Fla. firefighters try scaling spanish with phonetic 'cheat sheets'
By Mark Pino
Orlando Sentinel (Florida)
Copyright 2007 Sentinel Communications Co.
KISSIMMEE, Fla. — Firefighters responding to a call find a man in pain and surrounded by distressed relatives. Everybody's talking at once, but it's clear that no one at home speaks English.
Rather than waste precious time waiting for a translator, the crew refers to their phonetic "cheat sheets" of key medical phases that help them quickly determine that the man is suffering chest pains.
"Voy a cuidarle bien" or "Voy/ah/kwee-DAR-lay/BEE+een" — Spanish for "I'm going to take good care of you" — they tell the man.
It seems reassuring, even in a heavy Southern drawl.
Last week, Battalion Chief Eric Cruz drilled 90 firefighters, paramedics and EMTs on key phrases so they can better serve residents in a city where the number of Hispanic residents is approaching half the population.
The mock scenario is no longer an uncommon one for Kissimmee firefighters.
"When I started working here [in 1989], you might get a call once a week with a Spanish-speaking family," Cruz said. "Now it's at least once a shift. The demand is there."
Census figures show that 42 percent of Kissimmee's residents are Hispanic, but in the Osceola County school district the Hispanic student population is already at 50 percent.
While the department has each of its three shifts staffed with a bilingual firefighter, help also can come from a radio link, cell-phone call, family, neighbors or the police department, which has more bilingual officers.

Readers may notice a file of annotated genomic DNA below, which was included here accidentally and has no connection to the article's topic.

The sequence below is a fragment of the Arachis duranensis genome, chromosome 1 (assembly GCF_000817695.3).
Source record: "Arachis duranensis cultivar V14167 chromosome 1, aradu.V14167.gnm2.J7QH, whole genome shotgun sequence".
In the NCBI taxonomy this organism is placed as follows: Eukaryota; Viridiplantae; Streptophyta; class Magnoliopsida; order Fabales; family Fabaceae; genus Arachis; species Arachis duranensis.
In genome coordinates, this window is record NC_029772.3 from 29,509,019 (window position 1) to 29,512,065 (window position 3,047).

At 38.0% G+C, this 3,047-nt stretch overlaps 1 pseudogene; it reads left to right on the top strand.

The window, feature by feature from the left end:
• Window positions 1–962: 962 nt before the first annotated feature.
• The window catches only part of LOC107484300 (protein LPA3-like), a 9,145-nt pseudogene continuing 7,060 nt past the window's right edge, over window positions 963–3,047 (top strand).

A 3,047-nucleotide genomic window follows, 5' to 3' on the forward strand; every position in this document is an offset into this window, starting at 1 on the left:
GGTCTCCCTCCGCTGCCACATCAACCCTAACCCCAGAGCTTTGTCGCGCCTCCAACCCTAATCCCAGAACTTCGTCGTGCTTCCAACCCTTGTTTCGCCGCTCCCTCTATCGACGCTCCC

Some students took to the format right away, sounding like Spanish speakers as they voiced the words from a workbook designed to help them key in on patients' needs.
"It will help provide better service to residents," said Justin Farmer, a firefighter who took the class Friday. The department plans to make laminated "cheat sheets" standard in every truck.
The goal is to quickly figure out what is wrong with a patient. The questions mostly require yes or no answers, such as whether a person is taking medication, is having trouble breathing, has a medical condition or needs to go to the hospital.
As crews went through the training, Cruz emphasized that all they needed to do was read the phonetic breakdowns in English, and the words coming out of their mouths would sound like Spanish.
Kissimmee Fire Chief Robert King said that communication is crucial in life-and-death situations.
"Anything you can do to make customers feel a little more comfortable is important. If someone is speaking to you, they're going to feel a little more comfortable if they understand what you're saying," King said.
Some firefighters may also decide to take an eight-week conversational Spanish class that the city offers to all employees.
Cruz said the "Command Spanish" program can be adapted for other departments, such as Parks and Recreation and the police department.